Sales tax regulations in the United States may require businesses to collect sales tax in the state once they have established a minimum connection or link called ‘nexus’ with a particular state. Historically, having a nexus meant having physical presence, such as offices, employees, contractors, warehouses, etc., in the state.
This changed with the landmark Supreme Court decision of South Dakota v. Wayfair in 2018, which established the concept of economic nexus. This decision drastically changed nexus standards by establishing nexus based on economic activity, even without a physical presence in the state (e.g., remote sales). The Wayfair decision paved the way for all US states to adopt economic nexus rules and to require remote sellers to collect and remit sales tax to the state based solely on their economic activity within that state.
Economic nexus thresholds are usually calculated based on the dollar amount of sales to customers within the state (e.g., $100,000 in a calendar year) or based on the number of transactions made in the state (e.g., over 200 transactions in the state). Additionally, some states may have a combination of both. For example, The State of New York requires remote sellers to register if they exceed $500,000 per year in gross revenue from the state and make sales into the state in more than 100 separate transactions in the last four quarters.
Consumer Use Tax - The Reverse Charge Mechanism of Sales Tax?
Value Added Tax
In VAT, the reverse charge mechanism is a way to shift the responsibility for paying the VAT from the supplier to the customer. Typically, the supplier is responsible for charging VAT on the sale of goods or services provided in the supply chain, collecting the tax from the customer, and remitting it to the tax authorities. However, in some cases, the reverse charge mechanism comes into play, shifting the responsibility of paying the amount of VAT to the customer instead of the supplier. This mechanism “reverses” the responsibility for VAT payment, and the customer becomes responsible for collecting the VAT due on a transaction. We wrote about the reverse charge mechanism in detail here.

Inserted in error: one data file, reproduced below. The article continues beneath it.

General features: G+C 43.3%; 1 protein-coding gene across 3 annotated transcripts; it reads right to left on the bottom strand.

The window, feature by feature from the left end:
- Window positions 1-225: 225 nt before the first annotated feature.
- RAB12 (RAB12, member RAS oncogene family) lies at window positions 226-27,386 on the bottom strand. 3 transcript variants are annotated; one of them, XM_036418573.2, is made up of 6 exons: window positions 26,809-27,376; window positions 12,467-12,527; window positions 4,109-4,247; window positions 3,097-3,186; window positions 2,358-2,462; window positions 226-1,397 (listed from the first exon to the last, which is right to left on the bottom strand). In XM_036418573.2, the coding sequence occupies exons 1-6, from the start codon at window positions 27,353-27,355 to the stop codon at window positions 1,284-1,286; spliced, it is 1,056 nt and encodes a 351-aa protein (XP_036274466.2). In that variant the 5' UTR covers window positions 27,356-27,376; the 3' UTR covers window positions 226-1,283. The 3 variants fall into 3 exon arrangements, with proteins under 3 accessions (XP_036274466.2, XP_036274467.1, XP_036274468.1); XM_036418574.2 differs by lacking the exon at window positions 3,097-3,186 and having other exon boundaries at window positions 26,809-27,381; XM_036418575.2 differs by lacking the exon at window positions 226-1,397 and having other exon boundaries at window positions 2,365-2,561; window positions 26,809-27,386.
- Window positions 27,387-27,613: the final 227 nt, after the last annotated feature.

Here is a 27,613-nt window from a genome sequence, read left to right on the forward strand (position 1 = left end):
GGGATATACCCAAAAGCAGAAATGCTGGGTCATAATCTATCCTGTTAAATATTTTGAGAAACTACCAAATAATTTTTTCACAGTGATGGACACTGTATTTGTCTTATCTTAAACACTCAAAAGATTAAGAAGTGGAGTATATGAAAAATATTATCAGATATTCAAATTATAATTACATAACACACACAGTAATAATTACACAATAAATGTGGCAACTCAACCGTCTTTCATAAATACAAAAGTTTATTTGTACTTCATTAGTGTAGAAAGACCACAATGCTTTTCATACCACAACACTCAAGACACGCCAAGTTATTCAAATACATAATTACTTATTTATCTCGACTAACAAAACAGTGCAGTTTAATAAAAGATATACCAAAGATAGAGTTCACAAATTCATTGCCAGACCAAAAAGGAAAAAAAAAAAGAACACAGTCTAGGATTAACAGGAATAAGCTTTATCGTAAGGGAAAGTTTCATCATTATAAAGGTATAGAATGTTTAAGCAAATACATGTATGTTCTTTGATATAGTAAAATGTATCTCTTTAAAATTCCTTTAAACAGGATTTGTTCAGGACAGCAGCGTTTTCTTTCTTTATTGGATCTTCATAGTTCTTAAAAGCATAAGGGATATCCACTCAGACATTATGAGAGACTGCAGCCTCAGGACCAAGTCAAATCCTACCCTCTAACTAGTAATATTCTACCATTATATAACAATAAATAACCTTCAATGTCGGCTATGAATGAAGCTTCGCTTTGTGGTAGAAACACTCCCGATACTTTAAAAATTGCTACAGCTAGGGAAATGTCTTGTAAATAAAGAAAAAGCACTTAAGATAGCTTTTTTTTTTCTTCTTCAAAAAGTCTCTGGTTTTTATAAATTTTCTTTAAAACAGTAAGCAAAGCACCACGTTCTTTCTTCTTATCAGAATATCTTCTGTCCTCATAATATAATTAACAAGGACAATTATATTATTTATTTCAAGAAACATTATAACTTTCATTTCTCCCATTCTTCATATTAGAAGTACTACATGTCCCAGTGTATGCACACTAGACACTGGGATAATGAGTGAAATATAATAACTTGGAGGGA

Consumer use tax is similar to the reverse charge mechanism in VAT. If the supplier does not charge sales tax, but the sale would typically be subject to sales tax, use tax is generally due by the purchaser, meaning that the purchaser should self-assess and remit use tax to the state.
For example, if an out-of-state seller does not have nexus with the purchaser’s state and does not charge sales tax, but the sale is otherwise taxable, consumer use tax is normally due from the purchaser. Usually, but not always, the sales and use tax rates are identical.
Use tax is intended to complement sales tax and ensure that both in-state and out-of-state purchases are subject to taxation. It provides an equal playing field for in-state and out-of-state sellers, as local sellers do not suffer a competitive disadvantage from out-of-state sellers who don’t charge sales tax.
Exemptions in VAT and Sales Tax
Sales tax and VAT share another common feature - they both have specific exemptions that apply to certain transactions, even though the scope and nature of these exemptions may differ.
Value Added Tax
In the case of VAT, governments may provide exemptions for certain transactions because of public interest (e.g., postal, medical, and educational services) or are of a specific nature (e.g., insurance and financial services). Businesses making these tax-free, exempt supplies do not charge and collect VAT; however, on the other hand, they are usually unable to recover any or most of the VAT incurred on their business purchases.